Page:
Business Intelligence Analyst

Like Quantitative Analysts, Business Intelligence Analysts are concerned with business data. Business Intelligence Analysts, though, take a more data-first (as opposed to strategy-first) approach; while Quantitative Analysts may extrapolate and look to the future, Business Intelligence Analysts are more focused on past trends, basing their calculations on what’s hidden in the data already on hand. A Business Intelligence Analyst might ask “What can we learn from the historic trends in this area?” while a Quantitative Analyst asks “What are some of the unforeseen ways we might apply this information?”


Working within the field of data analysis, Statisticians are focused on using statistical methods to understand data; in that sense, they’re simply more focused on one of the fundamental aspects of data science as a whole – but in this, their expertise is extremely wide-ranging. Statisticians may collect, analyze, and interpret data for any one of a vast number of purposes, from scientific inquiry to guiding a business’s decision-making. This makes Statistician a data science job that can be applied to virtually any sector, from business to healthcare to education to physics to government and the public sector.

Business Analyst

As their respective titles imply, Business Analysts and Business Intelligence Analysts share quite a bit in common; both comb through a company’s data for actionable insights. What distinguishes them is that, while a Business Intelligence Analyst looks for patterns that show long-term trends with the goal of guiding a company’s strategic decision-making, a Business Analyst is concerned more with the way the business currently operates – helping to improve the processes and protocols of a particular department to improve effectiveness or efficiency, for instance.

The shorthand for their respective domains is how best to run the company internally (Business Analyst) versus what external actions the company should take (Business Intelligence Analyst).

Systems Analyst

Like a Business Analyst, a Systems Analyst is concerned with how a company operates. A Systems Analyst, however, is more squarely focused on how the company uses information technology. That is, they identify the ways an organization’s IT, communications, and data systems should be set up or improved, then work with internal stakeholders to execute those changes. While much of a Systems Analyst’s time may be focused on hardware or operating systems, their recommendations are guided by data, as they first try to quantify and understand the company’s strengths and weaknesses, to identify trends that will affect their systems’ operation in the future, and to meet the company’s technical requirements and optimize the performance of its IT solutions.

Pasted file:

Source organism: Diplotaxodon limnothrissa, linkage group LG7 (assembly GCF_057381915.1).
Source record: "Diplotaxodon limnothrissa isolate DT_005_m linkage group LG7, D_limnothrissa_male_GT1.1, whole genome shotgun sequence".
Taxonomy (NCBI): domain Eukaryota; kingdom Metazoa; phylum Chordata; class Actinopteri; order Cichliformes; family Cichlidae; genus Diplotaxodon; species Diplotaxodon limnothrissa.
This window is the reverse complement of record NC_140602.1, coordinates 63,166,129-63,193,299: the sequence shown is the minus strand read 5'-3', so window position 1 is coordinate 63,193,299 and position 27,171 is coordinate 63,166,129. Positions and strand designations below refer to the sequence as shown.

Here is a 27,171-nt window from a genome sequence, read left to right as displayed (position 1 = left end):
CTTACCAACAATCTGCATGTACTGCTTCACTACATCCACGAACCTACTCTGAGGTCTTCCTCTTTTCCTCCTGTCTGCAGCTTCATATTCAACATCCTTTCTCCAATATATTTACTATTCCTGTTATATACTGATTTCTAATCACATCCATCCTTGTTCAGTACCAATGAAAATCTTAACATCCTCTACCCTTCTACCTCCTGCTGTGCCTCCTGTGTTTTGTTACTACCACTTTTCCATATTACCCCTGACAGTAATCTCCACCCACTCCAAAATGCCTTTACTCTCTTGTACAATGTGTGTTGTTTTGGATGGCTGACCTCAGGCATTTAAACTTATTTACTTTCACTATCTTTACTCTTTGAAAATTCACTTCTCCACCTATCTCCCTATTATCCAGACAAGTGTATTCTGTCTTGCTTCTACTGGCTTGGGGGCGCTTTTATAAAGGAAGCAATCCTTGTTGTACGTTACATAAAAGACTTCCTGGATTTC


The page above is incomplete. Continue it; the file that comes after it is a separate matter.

Operations Analyst

Like a Systems Analyst, an Operations Analyst seeks to improve how a company does what it does – its internal operations. But while the former designs IT systems, the Operations Analyst is focused on the processes by which the company functions, including how information is shared, how protocols are executed, even its organizational structure and managerial hierarchy. The role of Operations Analyst actually predates data science, at least in its modern form, but today, the sociologists observing workplace dynamics with clipboards in hand have largely been replaced by data professionals able to make recommendations for how to streamline a business’s activities by interpreting the reams of data it generates.

Marketing Analyst

Marketing analysis is a subfield of data analysis that’s primarily limited to sales and marketing figures, with an eye to improving the performance of a company’s various marketing strategies. This is applied data analysis in its purest form: correlating the raw numbers representing pricing, sales, distribution, advertising, traffic, conversion, and anything else to do with how a company positions and promotes its products, then identifying patterns among those numbers to generate meaningful insights that can be used to improve the return on marketing investment dollars in the future.